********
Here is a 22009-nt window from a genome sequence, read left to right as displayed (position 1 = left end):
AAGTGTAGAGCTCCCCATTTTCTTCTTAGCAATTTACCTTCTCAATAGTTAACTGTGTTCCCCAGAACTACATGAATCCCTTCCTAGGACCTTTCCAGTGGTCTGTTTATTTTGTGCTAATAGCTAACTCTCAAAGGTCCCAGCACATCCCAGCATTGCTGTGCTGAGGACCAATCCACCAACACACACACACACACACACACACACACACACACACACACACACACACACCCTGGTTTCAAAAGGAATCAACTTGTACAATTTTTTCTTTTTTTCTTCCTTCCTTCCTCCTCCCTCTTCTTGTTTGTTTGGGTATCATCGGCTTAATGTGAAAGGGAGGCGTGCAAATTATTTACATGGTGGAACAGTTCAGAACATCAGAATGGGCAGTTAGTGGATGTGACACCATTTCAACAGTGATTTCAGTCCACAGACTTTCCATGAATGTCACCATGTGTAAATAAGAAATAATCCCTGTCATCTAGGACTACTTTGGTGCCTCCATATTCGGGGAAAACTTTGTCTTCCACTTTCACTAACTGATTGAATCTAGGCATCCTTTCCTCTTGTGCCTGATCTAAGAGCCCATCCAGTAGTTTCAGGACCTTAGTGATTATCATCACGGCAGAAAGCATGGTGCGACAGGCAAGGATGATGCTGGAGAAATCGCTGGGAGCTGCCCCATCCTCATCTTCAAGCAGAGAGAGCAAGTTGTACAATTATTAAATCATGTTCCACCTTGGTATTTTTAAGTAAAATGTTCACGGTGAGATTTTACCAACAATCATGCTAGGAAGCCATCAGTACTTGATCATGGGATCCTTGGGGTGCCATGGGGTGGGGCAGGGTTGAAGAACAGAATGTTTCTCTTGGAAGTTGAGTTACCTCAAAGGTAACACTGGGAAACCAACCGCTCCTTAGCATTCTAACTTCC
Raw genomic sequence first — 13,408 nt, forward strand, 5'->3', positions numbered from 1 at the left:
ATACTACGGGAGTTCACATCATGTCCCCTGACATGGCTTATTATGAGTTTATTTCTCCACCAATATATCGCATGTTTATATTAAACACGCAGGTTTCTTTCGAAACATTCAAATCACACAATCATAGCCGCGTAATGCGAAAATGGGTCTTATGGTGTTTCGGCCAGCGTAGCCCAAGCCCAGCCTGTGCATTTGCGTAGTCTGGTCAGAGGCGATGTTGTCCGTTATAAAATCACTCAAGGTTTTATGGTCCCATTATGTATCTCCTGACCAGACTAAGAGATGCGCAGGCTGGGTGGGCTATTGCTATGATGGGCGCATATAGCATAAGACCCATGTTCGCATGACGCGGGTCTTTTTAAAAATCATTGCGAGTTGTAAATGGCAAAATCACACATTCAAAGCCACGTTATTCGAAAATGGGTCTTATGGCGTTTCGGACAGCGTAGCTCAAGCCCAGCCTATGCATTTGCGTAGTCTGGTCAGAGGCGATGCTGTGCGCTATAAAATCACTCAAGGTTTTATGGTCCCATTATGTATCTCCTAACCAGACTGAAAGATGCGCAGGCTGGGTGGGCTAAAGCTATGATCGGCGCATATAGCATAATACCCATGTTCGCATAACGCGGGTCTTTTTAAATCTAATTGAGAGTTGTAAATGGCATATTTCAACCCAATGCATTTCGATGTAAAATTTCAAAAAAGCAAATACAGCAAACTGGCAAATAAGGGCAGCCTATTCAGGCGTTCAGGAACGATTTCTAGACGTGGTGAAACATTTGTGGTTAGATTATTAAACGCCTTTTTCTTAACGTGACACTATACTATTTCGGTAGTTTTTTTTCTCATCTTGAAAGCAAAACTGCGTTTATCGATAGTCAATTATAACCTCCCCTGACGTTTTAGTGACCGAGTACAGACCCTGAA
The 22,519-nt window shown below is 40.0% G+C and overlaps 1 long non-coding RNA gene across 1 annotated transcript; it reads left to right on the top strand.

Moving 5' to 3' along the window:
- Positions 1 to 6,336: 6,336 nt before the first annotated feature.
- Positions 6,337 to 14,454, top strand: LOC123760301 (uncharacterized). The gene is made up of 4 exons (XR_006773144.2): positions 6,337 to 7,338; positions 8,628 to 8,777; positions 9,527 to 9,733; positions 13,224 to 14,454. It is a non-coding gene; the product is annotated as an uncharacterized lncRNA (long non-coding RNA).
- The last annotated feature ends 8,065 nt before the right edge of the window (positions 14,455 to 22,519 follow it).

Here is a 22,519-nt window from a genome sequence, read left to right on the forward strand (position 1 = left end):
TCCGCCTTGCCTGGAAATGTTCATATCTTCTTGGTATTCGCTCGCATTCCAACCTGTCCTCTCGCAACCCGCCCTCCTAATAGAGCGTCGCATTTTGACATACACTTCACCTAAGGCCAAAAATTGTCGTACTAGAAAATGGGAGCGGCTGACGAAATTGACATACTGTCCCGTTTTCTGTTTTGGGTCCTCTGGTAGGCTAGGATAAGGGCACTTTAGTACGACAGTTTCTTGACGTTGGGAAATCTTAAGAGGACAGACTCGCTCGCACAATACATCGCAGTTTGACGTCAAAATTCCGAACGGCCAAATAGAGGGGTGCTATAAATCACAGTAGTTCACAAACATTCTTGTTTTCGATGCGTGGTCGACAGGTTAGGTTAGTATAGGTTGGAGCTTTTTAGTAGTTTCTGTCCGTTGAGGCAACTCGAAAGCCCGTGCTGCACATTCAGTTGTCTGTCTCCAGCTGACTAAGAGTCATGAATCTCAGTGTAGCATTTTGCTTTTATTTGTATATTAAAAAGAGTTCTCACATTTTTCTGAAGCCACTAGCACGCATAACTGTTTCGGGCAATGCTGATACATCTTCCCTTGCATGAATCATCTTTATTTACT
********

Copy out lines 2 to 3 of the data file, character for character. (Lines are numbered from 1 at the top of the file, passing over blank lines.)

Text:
AAGTGTAGAGCTCCCCATTTTCTTCTTAGCAATTTACCTTCTCAATAGTTAACTGTGTTCCCCAGAACTACATGAATCCCTTCCTAGGACCTTTCCAGTGGTCTGTTTATTTTGTGCTAATAGCTAACTCTCAAAGGTCCCAGCACATCCCAGCATTGCTGTGCTGAGGACCAATCCACCAACACACACACACACACACACACACACACACACACACACACACACACACACCCTGGTTTCAAAAGGAATCAACTTGTACAATTTTTTCTTTTTTTCTTCCTTCCTTCCTCCTCCCTCTTCTTGTTTGTTTGGGTATCATCGGCTTAATGTGAAAGGGAGGCGTGCAAATTATTTACATGGTGGAACAGTTCAGAACATCAGAATGGGCAGTTAGTGGATGTGACACCATTTCAACAGTGATTTCAGTCCACAGACTTTCCATGAATGTCACCATGTGTAAATAAGAAATAATCCCTGTCATCTAGGACTACTTTGGTGCCTCCATATTCGGGGAAAACTTTGTCTTCCACTTTCACTAACTGATTGAATCTAGGCATCCTTTCCTCTTGTGCCTGATCTAAGAGCCCATCCAGTAGTTTCAGGACCTTAGTGATTATCATCACGGCAGAAAGCATGGTGCGACAGGCAAGGATGATGCTGGAGAAATCGCTGGGAGCTGCCCCATCCTCATCTTCAAGCAGAGAGAGCAAGTTGTACAATTATTAAATCATGTTCCACCTTGGTATTTTTAAGTAAAATGTTCACGGTGAGATTTTACCAACAATCATGCTAGGAAGCCATCAGTACTTGATCATGGGATCCTTGGGGTGCCATGGGGTGGGGCAGGGTTGAAGAACAGAATGTTTCTCTTGGAAGTTGAGTTACCTCAAAGGTAACACTGGGAAACCAACCGCTCCTTAGCATTCTAACTTCC
Raw genomic sequence first — 13,408 nt, forward strand, 5'->3', positions numbered from 1 at the left: